Your direct relationship with your Maker and the cultivation of this relationship is tasawwuf. Ever since scholars began to speak about Sufism and tasawwuf, they have defined it in many different ways, and over time many misconceptions have arisen about Sufism and tasawwuf. Errant sûfîs as well some religious scholars think that tasawwuf is something beyond the Qur’ân and Sunnah, which is the practice of the Holy Prophet (pbuh). They have shunned the Qur’ân and Hadîth, and shunned the tasawwuf. Many self-proclaimed sûfîs deviated from the right path of tasawwuf, either because they misunderstood the message of the Holy Qur’ân or because they had worldly ambitions. They gathered simpleminded followers around them, transformed graves into places of worship, and made supplications to dead objects. They introduced dances, music, and other innovations to their followers. Those who think Sûfî philosophy is universal in nature, that Sufism is not something that belongs to any one religion, have erred. The schools of Sufism in Western countries, which attempt to instruct non-Muslims on following the Sûfî path, have nothing to do with tasawwuf. This type of “Sufism” is not true Sufism; it is outside the sphere of Qur’ânic teachings.
Sufism is the inner, or esoteric, dimension of Qur’ânic teachings, a dimension supported and complemented by the outward, or exoteric, practices of Islam. It is absolutely necessary to tread the path of the Holy Prophet (pbuh) in order to be a true Sûfî, because Sufism is inoperative without “Muhammadan” affiliation. Sûfîs are servants of Allâh who have been clothed in intimacy with the Most High and who have embraced the concept of “ease after struggle (94:6).” They live secluded behind the curtain of intimacy with Allâh.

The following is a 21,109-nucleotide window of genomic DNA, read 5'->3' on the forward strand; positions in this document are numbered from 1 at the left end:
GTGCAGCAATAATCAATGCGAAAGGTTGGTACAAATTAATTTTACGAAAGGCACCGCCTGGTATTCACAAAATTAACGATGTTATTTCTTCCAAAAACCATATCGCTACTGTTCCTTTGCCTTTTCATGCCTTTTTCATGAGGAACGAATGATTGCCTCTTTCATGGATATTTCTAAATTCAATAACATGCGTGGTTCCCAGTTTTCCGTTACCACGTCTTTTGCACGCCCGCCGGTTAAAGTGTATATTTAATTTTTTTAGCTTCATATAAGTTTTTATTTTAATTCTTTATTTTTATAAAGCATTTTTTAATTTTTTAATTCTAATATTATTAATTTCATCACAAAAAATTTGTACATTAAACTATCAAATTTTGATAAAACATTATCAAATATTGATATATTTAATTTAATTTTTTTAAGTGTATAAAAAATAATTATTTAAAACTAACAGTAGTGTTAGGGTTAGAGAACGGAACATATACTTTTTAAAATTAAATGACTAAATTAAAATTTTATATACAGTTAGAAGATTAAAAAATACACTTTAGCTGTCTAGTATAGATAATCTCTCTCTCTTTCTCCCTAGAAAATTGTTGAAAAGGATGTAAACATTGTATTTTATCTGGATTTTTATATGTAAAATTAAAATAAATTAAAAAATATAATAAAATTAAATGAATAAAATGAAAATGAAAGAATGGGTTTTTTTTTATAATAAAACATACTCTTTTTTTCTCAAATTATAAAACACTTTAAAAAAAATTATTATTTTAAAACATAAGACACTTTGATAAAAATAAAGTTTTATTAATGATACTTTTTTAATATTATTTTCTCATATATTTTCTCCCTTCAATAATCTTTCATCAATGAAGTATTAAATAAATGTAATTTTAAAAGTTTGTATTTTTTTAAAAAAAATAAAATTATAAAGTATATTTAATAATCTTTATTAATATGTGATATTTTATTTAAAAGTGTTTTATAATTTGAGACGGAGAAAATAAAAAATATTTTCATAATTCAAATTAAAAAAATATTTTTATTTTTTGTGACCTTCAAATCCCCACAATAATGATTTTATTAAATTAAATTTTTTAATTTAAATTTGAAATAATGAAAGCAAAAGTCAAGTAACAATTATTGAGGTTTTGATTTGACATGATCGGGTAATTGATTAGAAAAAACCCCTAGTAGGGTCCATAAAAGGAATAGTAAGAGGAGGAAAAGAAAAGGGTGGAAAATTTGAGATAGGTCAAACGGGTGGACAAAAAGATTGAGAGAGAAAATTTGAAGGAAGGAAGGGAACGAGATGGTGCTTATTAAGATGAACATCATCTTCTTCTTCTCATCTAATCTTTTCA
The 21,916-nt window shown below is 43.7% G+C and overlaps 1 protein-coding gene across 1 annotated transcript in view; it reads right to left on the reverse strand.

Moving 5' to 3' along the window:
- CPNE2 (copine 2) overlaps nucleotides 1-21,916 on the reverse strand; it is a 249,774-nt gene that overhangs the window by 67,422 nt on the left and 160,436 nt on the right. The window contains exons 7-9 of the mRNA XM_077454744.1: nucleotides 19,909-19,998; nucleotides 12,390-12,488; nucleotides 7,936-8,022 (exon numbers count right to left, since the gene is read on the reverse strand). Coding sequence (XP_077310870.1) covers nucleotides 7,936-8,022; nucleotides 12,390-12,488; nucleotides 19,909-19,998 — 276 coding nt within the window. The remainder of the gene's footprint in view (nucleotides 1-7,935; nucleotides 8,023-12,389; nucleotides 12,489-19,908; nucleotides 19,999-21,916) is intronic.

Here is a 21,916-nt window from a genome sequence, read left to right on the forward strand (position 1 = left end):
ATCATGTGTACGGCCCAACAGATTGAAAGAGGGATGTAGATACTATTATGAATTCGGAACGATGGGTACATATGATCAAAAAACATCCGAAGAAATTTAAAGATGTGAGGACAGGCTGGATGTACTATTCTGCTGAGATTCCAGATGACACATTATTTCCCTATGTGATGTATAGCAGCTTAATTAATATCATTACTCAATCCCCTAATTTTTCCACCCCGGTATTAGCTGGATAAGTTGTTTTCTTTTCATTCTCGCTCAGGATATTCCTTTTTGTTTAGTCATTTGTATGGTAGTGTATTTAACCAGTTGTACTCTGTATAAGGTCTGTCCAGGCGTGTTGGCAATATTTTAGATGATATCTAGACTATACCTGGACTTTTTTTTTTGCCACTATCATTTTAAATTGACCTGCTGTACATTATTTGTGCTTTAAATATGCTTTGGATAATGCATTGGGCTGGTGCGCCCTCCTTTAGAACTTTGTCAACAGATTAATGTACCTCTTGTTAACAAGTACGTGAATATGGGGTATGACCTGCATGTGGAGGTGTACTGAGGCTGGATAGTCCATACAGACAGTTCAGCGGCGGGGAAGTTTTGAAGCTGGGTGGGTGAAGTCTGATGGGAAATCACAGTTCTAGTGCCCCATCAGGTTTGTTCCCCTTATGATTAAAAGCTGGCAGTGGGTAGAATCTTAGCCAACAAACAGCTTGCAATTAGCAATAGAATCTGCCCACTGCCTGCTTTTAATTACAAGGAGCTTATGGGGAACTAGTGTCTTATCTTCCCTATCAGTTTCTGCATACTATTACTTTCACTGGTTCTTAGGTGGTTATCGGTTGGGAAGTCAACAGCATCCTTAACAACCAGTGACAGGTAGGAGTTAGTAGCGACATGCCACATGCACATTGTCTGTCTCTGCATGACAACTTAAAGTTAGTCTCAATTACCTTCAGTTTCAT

Jurist and Hadîth master Ibn Taymiyyah, in his Al-Risala al-Safadiyya, defended tasawwuf. His reverence for the group of such ʾauliyâʾ (Muslim Saints) as ‘Abdul Qâdir al-Jilânî is also expressed in his Futûh al-Ghaib. Ibn Taymiyyah stressed that the primacy of the sharia forms the soundest tradition in tasawwuf, and to argue this point, he listed over a dozen early masters, as well his own masters al-Ansârî al-Harâwî, ‘Abdul Qâdir al-Jilânî, and Hammad al-Dabbas: The upright among the followers of the path, he stated, were early auliyâ, such as Fudhayl ibn Iyâd, Ibrâhîm ibn Adham, Ma‘ruf al-Karkhî, al-Sari al-Saqatî, al-Junayd ibn Muhammad, Shaikh Abû al-Bayân, and Khâhtim al-Auliyâʾ Ibn al-‘Arabî. Imâm Abû Hâmid Muhammad ibn Muhammad al-Ghazâlî narrated in his Al-Munqidh min al-Dalȃi’l: “I am convinced that the group of auliyâʾ is the only truthful group who follows the right path, displays best conduct, and surpasses all sages in their wisdom and insight. They derive all their overt or covert behaviour from the illumining guidance of the Holy Prophet (pbuh), the only guidance worth quest and pursuit.” This is what defines the intent and path of Islam through the genuine submission of one’s soul (nafs) to Allâh and His Commandments. Walâyat can be understood as maintaining a special friendship or relationship with Allâh. Walî means guardianship, friend, helper, ally, and Saint (walî is the singular of auliyâʾ). We read: